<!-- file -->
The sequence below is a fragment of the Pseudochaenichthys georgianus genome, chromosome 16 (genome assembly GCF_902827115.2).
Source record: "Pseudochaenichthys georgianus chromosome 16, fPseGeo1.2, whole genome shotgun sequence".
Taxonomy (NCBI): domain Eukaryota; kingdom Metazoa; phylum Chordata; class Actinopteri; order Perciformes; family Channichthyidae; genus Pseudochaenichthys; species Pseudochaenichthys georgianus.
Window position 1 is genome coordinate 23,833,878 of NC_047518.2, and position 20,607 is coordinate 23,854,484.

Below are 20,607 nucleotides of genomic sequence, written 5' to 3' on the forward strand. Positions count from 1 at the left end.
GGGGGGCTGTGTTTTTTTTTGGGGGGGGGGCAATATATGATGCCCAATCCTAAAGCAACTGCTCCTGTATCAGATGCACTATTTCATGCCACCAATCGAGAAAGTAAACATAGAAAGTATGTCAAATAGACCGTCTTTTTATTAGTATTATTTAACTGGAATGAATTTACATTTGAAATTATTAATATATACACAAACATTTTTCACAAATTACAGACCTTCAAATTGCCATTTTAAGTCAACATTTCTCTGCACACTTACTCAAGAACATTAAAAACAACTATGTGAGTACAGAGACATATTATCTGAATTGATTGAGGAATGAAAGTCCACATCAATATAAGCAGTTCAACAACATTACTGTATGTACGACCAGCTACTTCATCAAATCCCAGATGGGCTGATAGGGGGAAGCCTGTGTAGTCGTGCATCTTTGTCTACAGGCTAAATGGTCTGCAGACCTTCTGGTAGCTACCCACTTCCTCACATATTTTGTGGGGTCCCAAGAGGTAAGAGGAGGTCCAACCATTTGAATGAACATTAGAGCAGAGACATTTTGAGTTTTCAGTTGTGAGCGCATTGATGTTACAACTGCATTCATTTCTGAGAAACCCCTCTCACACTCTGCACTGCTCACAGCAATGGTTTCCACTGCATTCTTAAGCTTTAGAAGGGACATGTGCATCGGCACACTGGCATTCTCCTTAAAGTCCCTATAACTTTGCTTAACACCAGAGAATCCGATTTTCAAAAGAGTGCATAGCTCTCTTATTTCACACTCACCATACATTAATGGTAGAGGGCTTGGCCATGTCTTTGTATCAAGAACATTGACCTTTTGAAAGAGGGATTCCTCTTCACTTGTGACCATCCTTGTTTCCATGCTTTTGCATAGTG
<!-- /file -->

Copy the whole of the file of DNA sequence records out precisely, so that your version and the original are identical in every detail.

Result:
The sequence below is a fragment of the Pseudochaenichthys georgianus genome, chromosome 16 (genome assembly GCF_902827115.2).
Source record: "Pseudochaenichthys georgianus chromosome 16, fPseGeo1.2, whole genome shotgun sequence".
Taxonomy (NCBI): domain Eukaryota; kingdom Metazoa; phylum Chordata; class Actinopteri; order Perciformes; family Channichthyidae; genus Pseudochaenichthys; species Pseudochaenichthys georgianus.
Window position 1 is genome coordinate 23,833,878 of NC_047518.2, and position 20,607 is coordinate 23,854,484.

Below are 20,607 nucleotides of genomic sequence, written 5' to 3' on the forward strand. Positions count from 1 at the left end.
GGGGGGCTGTGTTTTTTTTTGGGGGGGGGGCAATATATGATGCCCAATCCTAAAGCAACTGCTCCTGTATCAGATGCACTATTTCATGCCACCAATCGAGAAAGTAAACATAGAAAGTATGTCAAATAGACCGTCTTTTTATTAGTATTATTTAACTGGAATGAATTTACATTTGAAATTATTAATATATACACAAACATTTTTCACAAATTACAGACCTTCAAATTGCCATTTTAAGTCAACATTTCTCTGCACACTTACTCAAGAACATTAAAAACAACTATGTGAGTACAGAGACATATTATCTGAATTGATTGAGGAATGAAAGTCCACATCAATATAAGCAGTTCAACAACATTACTGTATGTACGACCAGCTACTTCATCAAATCCCAGATGGGCTGATAGGGGGAAGCCTGTGTAGTCGTGCATCTTTGTCTACAGGCTAAATGGTCTGCAGACCTTCTGGTAGCTACCCACTTCCTCACATATTTTGTGGGGTCCCAAGAGGTAAGAGGAGGTCCAACCATTTGAATGAACATTAGAGCAGAGACATTTTGAGTTTTCAGTTGTGAGCGCATTGATGTTACAACTGCATTCATTTCTGAGAAACCCCTCTCACACTCTGCACTGCTCACAGCAATGGTTTCCACTGCATTCTTAAGCTTTAGAAGGGACATGTGCATCGGCACACTGGCATTCTCCTTAAAGTCCCTATAACTTTGCTTAACACCAGAGAATCCGATTTTCAAAAGAGTGCATAGCTCTCTTATTTCACACTCACCATACATTAATGGTAGAGGGCTTGGCCATGTCTTTGTATCAAGAACATTGACCTTTTGAAAGAGGGATTCCTCTTCACTTGTGACCATCCTTGTTTCCATGCTTTTGCATAGTG